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kimberly alvarez

on 1 August 2013

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Transcript of Tuberculosis

Kimberly Alvarez
Mina Dhakal

Tuberculosis is an infectious disease caused by bacteria whose scientific name is
Mycobacterium tuberculosis
and also called
tubercle bacillus.
People who have active TB infection can spread the TB bacteria. Coughing, sneezing even talking can release the bacteria into the surrounding air and people breathing air can become infected.
Signs and Symptoms
TB is primarily an airborne disease. The bacteria are spread from person to person in tiny microscopic droplets when a TB sufferer coughs, sneezes, speaks, sings, or laughs. Only people with active TB can spread the disease to others.
Tuberculosis typically attacks the lungs, but can also affect other parts of the body, including the lymph nodes, kidneys, urinary tract, and bones.
Your chances of becoming infected are higher if you come from - or travel to - certain countries where TB is common.

People who are at greater risk for TB infection include:
-the elderly
-homeless people
-people with substance use problems
-individuals who have spent time in a correctional facility,and
-people with weakened immune systems from HIV or AIDS
Of course, the odds increase if you have close or frequent contact with someone who has active TB symptoms. This is especially true for health care workers who may be exposed to patients with active TB.
Characteristics of Tuberculosis
Tuberculosis is a small, slow growing bacterium that can live only in people.
It is an aerobic bacterium, meaning it needs oxygen to survive.
It is not found in other animals, insects, soil, or other nonliving things.
Chain of Infection
Infectious Agent
tiny microscopic droplets containing the tuberculosis bacteria are sent into the air, causing people nearby to breathe in these bacteria and possibly become infected
Portal of Exit
Mode of Transmission
Portal of entry
Susceptible Host
Mycobacterium Tuberculosis
Respiratory System or Lungs
Mouth and Nose
Through Air
TB's portal of exit is also its portal of entry - the human respiratory system. Just as the bacterium can be expelled by coughing or sneezing, it can be inhaled by nose and mouth.
Everyone is at risk for having TB
Diagnostic Tests
Physical test
The most commonly used diagnostic tool for TB is a simple
skin test
. For a skin test, a very small amount of non-infectious TB protein is injected under the surface of your skin. If you are infected with TB, a
hard swelling
usually develops at the injection site within 48 to 72 hours.
Blood Test
Blood test may be used to confirm or rule out latent or active tuberculosis. These tests use sophisticated technology to measure immune system’s reaction to TB bacteria.
Chest X-ray
If patient has
positive skin test, doctor can order a chest X-ray
. This may show
white spots
in lungs where immune system has walled off TB bacteria.
Sputum Test
If chest X-ray shows signs of tuberculosis, doctor may take a samples of your sputum – the mucus that comes up when patient cough.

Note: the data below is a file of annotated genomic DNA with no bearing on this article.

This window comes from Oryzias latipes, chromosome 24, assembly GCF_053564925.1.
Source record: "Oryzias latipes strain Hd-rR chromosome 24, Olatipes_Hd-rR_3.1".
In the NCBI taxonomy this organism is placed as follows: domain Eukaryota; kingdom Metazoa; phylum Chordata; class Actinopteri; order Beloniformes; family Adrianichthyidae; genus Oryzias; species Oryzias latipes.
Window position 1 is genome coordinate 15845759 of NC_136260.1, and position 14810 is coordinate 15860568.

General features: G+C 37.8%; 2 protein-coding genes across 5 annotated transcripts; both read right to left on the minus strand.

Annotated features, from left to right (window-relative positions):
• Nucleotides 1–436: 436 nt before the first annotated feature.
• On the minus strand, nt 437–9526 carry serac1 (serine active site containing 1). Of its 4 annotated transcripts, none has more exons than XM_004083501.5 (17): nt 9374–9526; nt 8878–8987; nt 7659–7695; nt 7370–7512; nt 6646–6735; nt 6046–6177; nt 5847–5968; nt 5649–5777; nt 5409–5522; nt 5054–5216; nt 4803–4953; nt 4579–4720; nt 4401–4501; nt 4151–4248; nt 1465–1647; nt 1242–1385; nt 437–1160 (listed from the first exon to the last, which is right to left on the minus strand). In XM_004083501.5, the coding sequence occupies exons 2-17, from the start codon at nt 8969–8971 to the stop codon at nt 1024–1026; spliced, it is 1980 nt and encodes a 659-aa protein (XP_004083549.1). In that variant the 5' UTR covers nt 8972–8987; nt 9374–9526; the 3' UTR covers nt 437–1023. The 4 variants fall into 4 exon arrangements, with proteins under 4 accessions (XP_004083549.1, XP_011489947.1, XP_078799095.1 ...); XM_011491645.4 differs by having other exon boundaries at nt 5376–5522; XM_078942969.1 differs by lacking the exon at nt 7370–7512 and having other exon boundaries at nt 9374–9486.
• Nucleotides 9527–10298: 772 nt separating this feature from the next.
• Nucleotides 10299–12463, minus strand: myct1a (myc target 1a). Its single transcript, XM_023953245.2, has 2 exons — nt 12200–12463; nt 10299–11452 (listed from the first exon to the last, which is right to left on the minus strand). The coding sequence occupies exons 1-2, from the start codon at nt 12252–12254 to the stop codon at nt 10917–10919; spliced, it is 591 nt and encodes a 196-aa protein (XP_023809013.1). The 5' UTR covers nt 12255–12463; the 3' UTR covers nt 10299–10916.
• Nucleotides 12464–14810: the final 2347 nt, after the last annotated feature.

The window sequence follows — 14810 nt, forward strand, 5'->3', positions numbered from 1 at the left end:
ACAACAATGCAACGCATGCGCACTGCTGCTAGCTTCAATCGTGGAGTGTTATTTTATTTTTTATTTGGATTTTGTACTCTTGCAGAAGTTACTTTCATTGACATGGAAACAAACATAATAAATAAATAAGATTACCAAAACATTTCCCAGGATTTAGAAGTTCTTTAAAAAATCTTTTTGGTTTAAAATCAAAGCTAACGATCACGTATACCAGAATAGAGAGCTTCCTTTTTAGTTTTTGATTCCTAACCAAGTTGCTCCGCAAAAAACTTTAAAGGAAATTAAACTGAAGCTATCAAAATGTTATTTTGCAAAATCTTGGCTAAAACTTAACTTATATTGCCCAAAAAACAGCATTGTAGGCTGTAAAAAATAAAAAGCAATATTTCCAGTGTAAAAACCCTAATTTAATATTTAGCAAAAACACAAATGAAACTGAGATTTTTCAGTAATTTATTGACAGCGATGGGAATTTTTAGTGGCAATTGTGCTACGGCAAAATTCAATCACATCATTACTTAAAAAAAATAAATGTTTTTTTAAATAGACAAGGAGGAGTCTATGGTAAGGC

For this test, you will collect sputum from a deep cough first thing in the morning and bring it to the hospital or doctor's office. A lab technician will smear a sample of your phlegm onto a glass slide and add a special stain that will make any
TB-causing bacteria show up under a microscope.
If tests show that you have TB infection it is important to protect your immune system from becoming weak. TB drug (antibiotics) may be prescribed and will help your immune system fight the TB germs and prevent TB disease.
You may be taking a combination of antibiotics that may include isoniazid (INH), rifampin, pyrazinamide, or ethambutol, for 6 to 12 months. Because active TB disease can be fatal if left untreated, regular monitoring and treatment by a doctor are crucial.
People who do not finish a full course of antibiotic treatment may present a risk of spreading TB to others.
Residential Precaution
1. Patients never have close contact with children, HIV, and cancer patients because they have weak immune system.

2. Always cover the mouth and nose when they are whopping or sneezing.

3. They have to be less involve in common place of facility like washroom and living room.

4. Avoiding the get together program in facility.

5. Managing well ventilation system in facility.

6. Strictly use of prescribed medicine.
Community Precaution
-This role requires the community focus and provide oversight on the following critical elements:

1. Support the planning and policy of health authority

2. Training and education.

3. Monitoring and evaluation effort.
Acute Setting
1. Patient should be provided a separate room.

2. Always focus disinfected and sanitized environment.

3. Educating precautions procedure to visitors and family members.

4. Providing clear instructions of precautions, preventions and medication procedure in discharge slip.
Impact on individual, family and facility
Physical impact
Infected person may have suffer from some physical problems such as weakness, weight loss, loss of appetite, fever, hard whooping, night sweat and fever.
Family impact
Family members may have suffer from isolation with patient, time, cost for medication.
Social impact
Patient has to tolerate the panic of being separate from community
Economic impact
Infected person has to pay lots of money, time and effort for curing himself. Sometime he has to stop work or job. Family also has to give time and money for patients treatment. Government also has to allocate meaningful budget to control the disease.
Protect Yourself
Be Safe
Thank you!
Full transcript